Making Digital Marketing Work in the Age of Influencers


President & Co-Founder of rewardStyle Amber Venz Box on how she monetised the online fashion industry

A photo posted by Amber Venz Box (@venzedits) on

In 2011, the digital fashion world felt a shift. The brainchild of Amber Venz Box and her now husband, then boyfriend Baxter Box, rewardStyle engineered a revolutionary way to finally put a price on the work of (then named) bloggers with a significant following. RewardStyle monetised the digital fashion world by bringing together the influence of bloggers and the product of retailers: by tracing the online journey of a follower, retailers can see when a blogger helps sell a particular product. The influencer makes bank from directing the follower to the product and the retailer’s sales soar as a result. RewardStyle was (and continues to be) the company in the middle – helping to build the relationships and tracking the results.

The company employs over 150 staff members across Dallas, London, Shanghai and San Francisco. They also have a network of 9000 publishers around the world from Stockholm to Sao Paulo and 4000 listed retailers. In short, it’s big. An estimated 200,000,000 consumers have made a purchase through rewardStyle powered content since its launch just five short years ago.

During her talk at this year’s SXSW Festival, we heard about her own continuing entrepreneurial journey. Here’s what we learned from her trip to the top of the fashion food chain:


Start now.

Amber’s entrepreneurial spirit was already well planted by year five when she knitted scarves in the back of maths class and sold them to fellow students. Some of us may be way past primary school age but the lesson here is: start now. It’s never too early or late to start.


Be open to learning at every opportunity.

While studying at college in her hometown of Dallas, Amber worked 40 hours a week in a retail store. This was no ordinary job for Amber: she soaked up as much information as she could, learning about the in’s and out’s or buying and merchandising. She also leveraged her small space in the company by getting the store to stock her own jewellery line, which she began during high school. Like Amber, it’s imperative that you look for opportunities in everything you do.


Listen to your peers (and your gut).

The real rewardStyle breakthrough came after her own struggles to make money of her blogging. She began in 2009 as a way of becoming more involved with her first love, styling. But it wasn’t bringing home the bacon. Attending a blogger meetup in New York, Amber discovered that her blogging peers were in the same boat – no real money was circulating for those who were doing the work. For Amber, blogging wasn’t just a fun hobby, it always had an inherent business purpose. So she decided to find – or in her case, create – a way of turning a creative outlet into a revenue stream. RewardStyle was born.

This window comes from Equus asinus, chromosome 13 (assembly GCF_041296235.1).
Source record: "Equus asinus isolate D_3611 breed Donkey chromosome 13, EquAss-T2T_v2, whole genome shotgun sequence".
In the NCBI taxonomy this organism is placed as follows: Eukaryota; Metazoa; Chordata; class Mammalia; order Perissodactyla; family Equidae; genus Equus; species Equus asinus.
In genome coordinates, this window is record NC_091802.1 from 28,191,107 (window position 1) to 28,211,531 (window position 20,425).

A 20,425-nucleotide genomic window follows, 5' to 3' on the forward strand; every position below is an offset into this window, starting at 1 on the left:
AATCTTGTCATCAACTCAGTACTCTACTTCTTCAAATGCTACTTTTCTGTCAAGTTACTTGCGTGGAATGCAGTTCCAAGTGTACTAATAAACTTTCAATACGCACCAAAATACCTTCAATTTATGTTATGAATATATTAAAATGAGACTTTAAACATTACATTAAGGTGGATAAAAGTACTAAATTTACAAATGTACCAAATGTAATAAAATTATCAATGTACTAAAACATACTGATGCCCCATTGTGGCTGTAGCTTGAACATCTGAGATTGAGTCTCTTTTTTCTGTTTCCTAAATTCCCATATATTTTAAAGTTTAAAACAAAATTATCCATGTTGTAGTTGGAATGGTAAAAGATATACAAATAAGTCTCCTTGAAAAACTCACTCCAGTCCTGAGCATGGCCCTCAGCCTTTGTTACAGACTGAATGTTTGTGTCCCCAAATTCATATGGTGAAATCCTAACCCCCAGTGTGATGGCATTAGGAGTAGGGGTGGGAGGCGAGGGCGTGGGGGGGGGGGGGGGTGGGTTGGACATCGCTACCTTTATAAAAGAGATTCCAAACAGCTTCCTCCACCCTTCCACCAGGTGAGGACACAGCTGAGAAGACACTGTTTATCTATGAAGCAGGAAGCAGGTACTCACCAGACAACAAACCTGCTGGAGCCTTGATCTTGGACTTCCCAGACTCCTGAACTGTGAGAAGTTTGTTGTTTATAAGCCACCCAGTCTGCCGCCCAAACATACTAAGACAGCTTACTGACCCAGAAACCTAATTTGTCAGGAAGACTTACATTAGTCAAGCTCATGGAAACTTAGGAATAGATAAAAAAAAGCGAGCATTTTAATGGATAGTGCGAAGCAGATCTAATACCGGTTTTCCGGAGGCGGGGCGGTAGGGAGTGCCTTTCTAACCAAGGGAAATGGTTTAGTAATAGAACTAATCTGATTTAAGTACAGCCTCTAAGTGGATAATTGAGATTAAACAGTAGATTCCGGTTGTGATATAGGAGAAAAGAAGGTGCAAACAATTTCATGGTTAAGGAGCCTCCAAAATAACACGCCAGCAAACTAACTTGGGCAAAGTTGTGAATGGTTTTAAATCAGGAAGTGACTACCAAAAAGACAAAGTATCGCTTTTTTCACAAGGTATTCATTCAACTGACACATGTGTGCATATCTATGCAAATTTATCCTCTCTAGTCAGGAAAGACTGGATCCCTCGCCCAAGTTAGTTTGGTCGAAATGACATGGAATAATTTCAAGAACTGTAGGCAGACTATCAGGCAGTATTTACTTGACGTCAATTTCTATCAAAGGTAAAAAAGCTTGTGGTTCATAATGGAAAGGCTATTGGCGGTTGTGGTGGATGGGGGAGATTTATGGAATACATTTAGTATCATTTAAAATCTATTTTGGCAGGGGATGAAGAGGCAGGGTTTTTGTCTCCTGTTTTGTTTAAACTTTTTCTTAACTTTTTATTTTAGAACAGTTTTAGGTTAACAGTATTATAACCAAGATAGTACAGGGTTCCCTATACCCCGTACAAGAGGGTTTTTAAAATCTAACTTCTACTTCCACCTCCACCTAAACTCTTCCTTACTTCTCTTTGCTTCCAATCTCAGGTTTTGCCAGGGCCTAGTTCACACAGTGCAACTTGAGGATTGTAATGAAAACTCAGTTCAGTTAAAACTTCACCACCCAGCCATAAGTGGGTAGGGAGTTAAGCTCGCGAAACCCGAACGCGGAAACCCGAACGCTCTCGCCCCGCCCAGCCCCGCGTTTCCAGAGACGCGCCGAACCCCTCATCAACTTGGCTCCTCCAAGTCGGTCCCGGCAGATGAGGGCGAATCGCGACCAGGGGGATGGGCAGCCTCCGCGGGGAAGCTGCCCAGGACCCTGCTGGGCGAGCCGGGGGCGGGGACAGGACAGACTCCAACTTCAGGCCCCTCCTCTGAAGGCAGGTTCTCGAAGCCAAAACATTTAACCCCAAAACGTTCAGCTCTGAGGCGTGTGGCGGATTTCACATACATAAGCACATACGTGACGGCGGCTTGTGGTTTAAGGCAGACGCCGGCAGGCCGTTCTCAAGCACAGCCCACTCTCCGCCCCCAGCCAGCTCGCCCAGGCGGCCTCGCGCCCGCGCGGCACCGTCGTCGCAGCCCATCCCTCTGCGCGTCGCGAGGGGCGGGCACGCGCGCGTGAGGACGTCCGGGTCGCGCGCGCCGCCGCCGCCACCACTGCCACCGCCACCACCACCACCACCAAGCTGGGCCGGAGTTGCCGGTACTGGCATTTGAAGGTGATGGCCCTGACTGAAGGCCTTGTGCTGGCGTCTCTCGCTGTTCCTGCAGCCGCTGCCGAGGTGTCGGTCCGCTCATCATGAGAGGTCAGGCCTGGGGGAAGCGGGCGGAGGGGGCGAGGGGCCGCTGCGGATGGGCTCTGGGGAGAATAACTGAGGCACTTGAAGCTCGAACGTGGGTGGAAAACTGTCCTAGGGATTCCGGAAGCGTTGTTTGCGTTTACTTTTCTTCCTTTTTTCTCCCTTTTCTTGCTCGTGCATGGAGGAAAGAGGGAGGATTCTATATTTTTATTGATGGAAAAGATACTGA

Find a complementary force in your business.

For Amber, her co-founder, business partner and husband Baxter are “ying and yang”. His engineering, funding and technology background complements her creativity and love for fashion.

It’s a great way to maintain balance in a business to have someone who will always come from the opposite end of the spectrum with ideas. It helps to level all the ideas, problems, obstacles and new ventures the business will face.


Ask the question.

Often we believe our idea plugs a hole in a way that’s unique but the best way to find out if that is in fact the case is to talk to people. Ask them if they’d consider buying your product, how much they’d be willing to pay and what they like or don’t like about your idea. Amber did the same when she was building rewardStyle – approaching major online fashion retailers, she was the able to ascertain if her idea had legs.

“The first step was to build our network,” Amber explains. They approached retailers with the question: ‘Would you pay publishers to feature your products?’ “The first brands to take them up on it were ShopBop and Net-A-Porter,” Amber says.

And it wasn’t just one end of the transaction that Amber made certain was benefiting. “The publishers’ (at this time ‘influencer’ wasn’t yet part of the vernacular) answer seemed like no-brainer,” Amber says. “If you could get paid for something you were going to do anyway – and we would do all the tracking and automated payment for you, would you do it?” The resounding reply was “Hell Yes!” RewardStyle had, at that point, established that their mutually beneficial strategy really did have legs.


Be ready (and willing) to grow.

When it came to growing the business, Amber began with vertical expansion. As her life evolved from clothes to homewares to wedding stationery to baby products so did rewardStyle’s offering.

“As I needed more breadth of product, we recruited that breath of retailers,” she explained. It’s fundamental that growth can be factored into your business – you never know when a new opportunity may crop up and it’s so important to be able to explore it when it arises.


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